We have here Ahaziah, the wicked king of Israel, under God’s rebukes both by his providence and by his prophet, by his rod and by his word.
I. He is crossed in his affairs. How can those expect to prosper that do evil in the sight of the Lord, and provoke him to anger? When he rebelled against God, and revolted from his allegiance to him, Moab rebelled against Israel, and revolted from the subjection that had long paid to the kings of Israel, 2 Kgs. 1:1. The Edomites that bordered on Judah, and were tributaries to the kings of Judah, still continued so, as we find in the chapter before (1 Kgs. 22:47), till, in the wicked reign of Joram, they broke that yoke (2 Kgs. 8:22) as the Moabites did now. If men break their covenants with us, and neglect their duty, we must reflect upon our breach of covenant with God, and the neglect of our duty to him. Sin weakens and impoverishes us. We shall hear of the Moabites, 2 Kgs. 3:5.
II. He is seized with sickness in body, not from any inward cause, but by a severe accident. He fell down through a lattice, and was much bruised with the fall; perhaps it threw him into a fever, 2 Kgs. 1:2. Whatever we go, there is but a step between us and death. A man’s house is his castle, but not to secure him against the judgments of God. The cracked lattice is a fatal to the son, when God pleases to make it so, as the bow drawn at a venture was to the father. Ahaziah would not attempt to reduce the Moabites, lest he should perish in the field of battle: but he is not safe, though he tarry at home. Royal palaces do not always yield firm footing. The snare is laid for the sinner in the ground where he thinks least of it, Job 18:9, 10. The whole creation, which groans under the man’s sin, will at length sink and break under the weight, like this lattice. He is never safe that has God for his enemy.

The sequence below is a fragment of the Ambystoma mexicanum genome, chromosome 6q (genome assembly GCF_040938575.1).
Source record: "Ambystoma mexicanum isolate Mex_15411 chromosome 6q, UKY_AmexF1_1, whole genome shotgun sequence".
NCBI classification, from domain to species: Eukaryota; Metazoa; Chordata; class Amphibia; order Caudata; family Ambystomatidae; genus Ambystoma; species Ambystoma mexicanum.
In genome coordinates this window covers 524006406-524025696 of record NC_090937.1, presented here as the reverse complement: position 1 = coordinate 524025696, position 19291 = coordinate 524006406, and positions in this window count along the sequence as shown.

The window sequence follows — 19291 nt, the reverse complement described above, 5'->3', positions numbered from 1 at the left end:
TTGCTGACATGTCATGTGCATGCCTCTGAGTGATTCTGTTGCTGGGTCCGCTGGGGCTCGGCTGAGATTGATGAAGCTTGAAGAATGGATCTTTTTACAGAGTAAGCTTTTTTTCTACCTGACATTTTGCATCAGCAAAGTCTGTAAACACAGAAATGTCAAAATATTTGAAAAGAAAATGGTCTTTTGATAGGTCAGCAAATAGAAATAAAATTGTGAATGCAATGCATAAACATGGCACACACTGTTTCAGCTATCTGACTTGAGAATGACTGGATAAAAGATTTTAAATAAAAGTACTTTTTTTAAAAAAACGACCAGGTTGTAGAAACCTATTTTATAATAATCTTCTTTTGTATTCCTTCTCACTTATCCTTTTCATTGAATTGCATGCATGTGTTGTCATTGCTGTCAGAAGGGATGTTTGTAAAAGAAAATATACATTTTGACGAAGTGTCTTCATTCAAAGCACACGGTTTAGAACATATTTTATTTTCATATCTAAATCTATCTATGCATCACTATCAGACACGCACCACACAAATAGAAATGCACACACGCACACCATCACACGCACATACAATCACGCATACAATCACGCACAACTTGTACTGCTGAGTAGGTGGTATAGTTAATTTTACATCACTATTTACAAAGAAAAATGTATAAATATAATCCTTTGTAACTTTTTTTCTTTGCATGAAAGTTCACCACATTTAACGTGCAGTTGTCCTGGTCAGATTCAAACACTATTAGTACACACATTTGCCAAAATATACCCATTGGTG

III. In his distress he sends messengers to enquire of the god Ekron whether he should recover or no, 2 Kgs. 1:2. And here, 1. His enquiry was very foolish: Shall I recover? Even nature itself would rather have asked, “What means may I use that I may recover?” But as one solicitous only to know his fortune, not to know his duty, his question is only this, Shall I recover? to which a little time would give an answer. We should be more thoughtful what will become of us after death than how, or when, or where, we shall die, and more desirous to be told how we may conduct ourselves well in our sickness, and get good to our souls by it, than whether we shall recover from it. 2. His sending to Baal-zebub was very wicked; to make a dead and dumb idol, perhaps newly erected (for idolaters were fond of new gods), his oracle, was not less a reproach to his reason than to his religion. Baal-zebub, which signifies the lord of a fly, was one of their Baals that perhaps gave his answers either by the power of the demons or the craft of the priests, with a humming noise, like that of a great fly, or that had (as they fancied) rid their country of the swarms of flies wherewith it was infested, or of some pestilential disease brought among them by flies. Perhaps this dunghill-deity was as famous then as the oracle of Delphos was, long afterwards, in Greece. In the New Testament the prince of the devils is called Beel-zebub (Matt. 12:24), for the gods of the Gentiles were devils, and this perhaps grew to be one of the most famous.